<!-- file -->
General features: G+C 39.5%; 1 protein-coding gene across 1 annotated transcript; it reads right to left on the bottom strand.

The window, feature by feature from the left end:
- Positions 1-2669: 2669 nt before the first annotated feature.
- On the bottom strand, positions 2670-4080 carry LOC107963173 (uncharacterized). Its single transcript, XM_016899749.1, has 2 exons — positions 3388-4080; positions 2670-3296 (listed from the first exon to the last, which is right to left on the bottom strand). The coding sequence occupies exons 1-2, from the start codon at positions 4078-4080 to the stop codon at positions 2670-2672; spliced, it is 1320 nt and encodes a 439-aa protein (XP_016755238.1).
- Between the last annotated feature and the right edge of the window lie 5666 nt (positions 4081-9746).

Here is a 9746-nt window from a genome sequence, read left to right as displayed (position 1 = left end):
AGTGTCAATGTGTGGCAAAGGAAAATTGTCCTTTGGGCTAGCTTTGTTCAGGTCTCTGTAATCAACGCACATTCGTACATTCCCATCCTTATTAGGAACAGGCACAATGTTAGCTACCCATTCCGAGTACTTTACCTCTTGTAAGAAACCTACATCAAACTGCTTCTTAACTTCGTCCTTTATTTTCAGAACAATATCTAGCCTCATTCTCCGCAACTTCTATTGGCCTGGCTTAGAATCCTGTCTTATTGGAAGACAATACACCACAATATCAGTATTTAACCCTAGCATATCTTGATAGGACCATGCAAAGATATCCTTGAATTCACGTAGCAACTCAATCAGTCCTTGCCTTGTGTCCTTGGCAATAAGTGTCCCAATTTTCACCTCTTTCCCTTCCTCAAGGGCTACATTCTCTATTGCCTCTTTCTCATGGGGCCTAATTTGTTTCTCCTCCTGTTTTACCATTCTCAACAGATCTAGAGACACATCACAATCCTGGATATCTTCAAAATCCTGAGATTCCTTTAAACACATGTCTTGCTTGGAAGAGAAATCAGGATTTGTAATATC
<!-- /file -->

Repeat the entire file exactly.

General features: G+C 39.5%; 1 protein-coding gene across 1 annotated transcript; it reads right to left on the bottom strand.

The window, feature by feature from the left end:
- Positions 1-2669: 2669 nt before the first annotated feature.
- On the bottom strand, positions 2670-4080 carry LOC107963173 (uncharacterized). Its single transcript, XM_016899749.1, has 2 exons — positions 3388-4080; positions 2670-3296 (listed from the first exon to the last, which is right to left on the bottom strand). The coding sequence occupies exons 1-2, from the start codon at positions 4078-4080 to the stop codon at positions 2670-2672; spliced, it is 1320 nt and encodes a 439-aa protein (XP_016755238.1).
- Between the last annotated feature and the right edge of the window lie 5666 nt (positions 4081-9746).

Here is a 9746-nt window from a genome sequence, read left to right as displayed (position 1 = left end):
AGTGTCAATGTGTGGCAAAGGAAAATTGTCCTTTGGGCTAGCTTTGTTCAGGTCTCTGTAATCAACGCACATTCGTACATTCCCATCCTTATTAGGAACAGGCACAATGTTAGCTACCCATTCCGAGTACTTTACCTCTTGTAAGAAACCTACATCAAACTGCTTCTTAACTTCGTCCTTTATTTTCAGAACAATATCTAGCCTCATTCTCCGCAACTTCTATTGGCCTGGCTTAGAATCCTGTCTTATTGGAAGACAATACACCACAATATCAGTATTTAACCCTAGCATATCTTGATAGGACCATGCAAAGATATCCTTGAATTCACGTAGCAACTCAATCAGTCCTTGCCTTGTGTCCTTGGCAATAAGTGTCCCAATTTTCACCTCTTTCCCTTCCTCAAGGGCTACATTCTCTATTGCCTCTTTCTCATGGGGCCTAATTTGTTTCTCCTCCTGTTTTACCATTCTCAACAGATCTAGAGACACATCACAATCCTGGATATCTTCAAAATCCTGAGATTCCTTTAAACACATGTCTTGCTTGGAAGAGAAATCAGGATTTGTAATATC